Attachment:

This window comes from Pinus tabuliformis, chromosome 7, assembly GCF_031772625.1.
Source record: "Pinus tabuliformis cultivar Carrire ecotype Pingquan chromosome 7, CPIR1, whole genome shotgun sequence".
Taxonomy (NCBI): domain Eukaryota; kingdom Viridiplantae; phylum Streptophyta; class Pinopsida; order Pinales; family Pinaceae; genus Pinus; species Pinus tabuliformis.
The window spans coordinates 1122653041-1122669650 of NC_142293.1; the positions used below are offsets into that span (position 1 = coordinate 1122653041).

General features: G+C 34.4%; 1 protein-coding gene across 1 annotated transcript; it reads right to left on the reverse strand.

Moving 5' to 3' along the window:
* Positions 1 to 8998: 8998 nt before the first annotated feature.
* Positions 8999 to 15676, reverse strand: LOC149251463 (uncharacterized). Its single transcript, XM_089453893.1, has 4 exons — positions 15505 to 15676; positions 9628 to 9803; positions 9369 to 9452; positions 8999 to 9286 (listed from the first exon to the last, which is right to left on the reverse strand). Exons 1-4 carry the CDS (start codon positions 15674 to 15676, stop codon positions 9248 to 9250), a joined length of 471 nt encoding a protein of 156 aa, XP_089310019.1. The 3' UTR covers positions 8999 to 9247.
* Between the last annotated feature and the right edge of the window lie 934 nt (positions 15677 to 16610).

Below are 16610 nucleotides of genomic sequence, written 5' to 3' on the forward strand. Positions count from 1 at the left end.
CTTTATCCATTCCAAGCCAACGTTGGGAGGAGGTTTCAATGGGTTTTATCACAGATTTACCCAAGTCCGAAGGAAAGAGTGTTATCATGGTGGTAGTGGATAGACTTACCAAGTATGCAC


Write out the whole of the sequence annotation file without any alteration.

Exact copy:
This window comes from Pinus tabuliformis, chromosome 7, assembly GCF_031772625.1.
Source record: "Pinus tabuliformis cultivar Carrire ecotype Pingquan chromosome 7, CPIR1, whole genome shotgun sequence".
Taxonomy (NCBI): domain Eukaryota; kingdom Viridiplantae; phylum Streptophyta; class Pinopsida; order Pinales; family Pinaceae; genus Pinus; species Pinus tabuliformis.
The window spans coordinates 1122653041-1122669650 of NC_142293.1; the positions used below are offsets into that span (position 1 = coordinate 1122653041).

General features: G+C 34.4%; 1 protein-coding gene across 1 annotated transcript; it reads right to left on the reverse strand.

Moving 5' to 3' along the window:
* Positions 1 to 8998: 8998 nt before the first annotated feature.
* Positions 8999 to 15676, reverse strand: LOC149251463 (uncharacterized). Its single transcript, XM_089453893.1, has 4 exons — positions 15505 to 15676; positions 9628 to 9803; positions 9369 to 9452; positions 8999 to 9286 (listed from the first exon to the last, which is right to left on the reverse strand). Exons 1-4 carry the CDS (start codon positions 15674 to 15676, stop codon positions 9248 to 9250), a joined length of 471 nt encoding a protein of 156 aa, XP_089310019.1. The 3' UTR covers positions 8999 to 9247.
* Between the last annotated feature and the right edge of the window lie 934 nt (positions 15677 to 16610).

Below are 16610 nucleotides of genomic sequence, written 5' to 3' on the forward strand. Positions count from 1 at the left end.
CTTTATCCATTCCAAGCCAACGTTGGGAGGAGGTTTCAATGGGTTTTATCACAGATTTACCCAAGTCCGAAGGAAAGAGTGTTATCATGGTGGTAGTGGATAGACTTACCAAGTATGCAC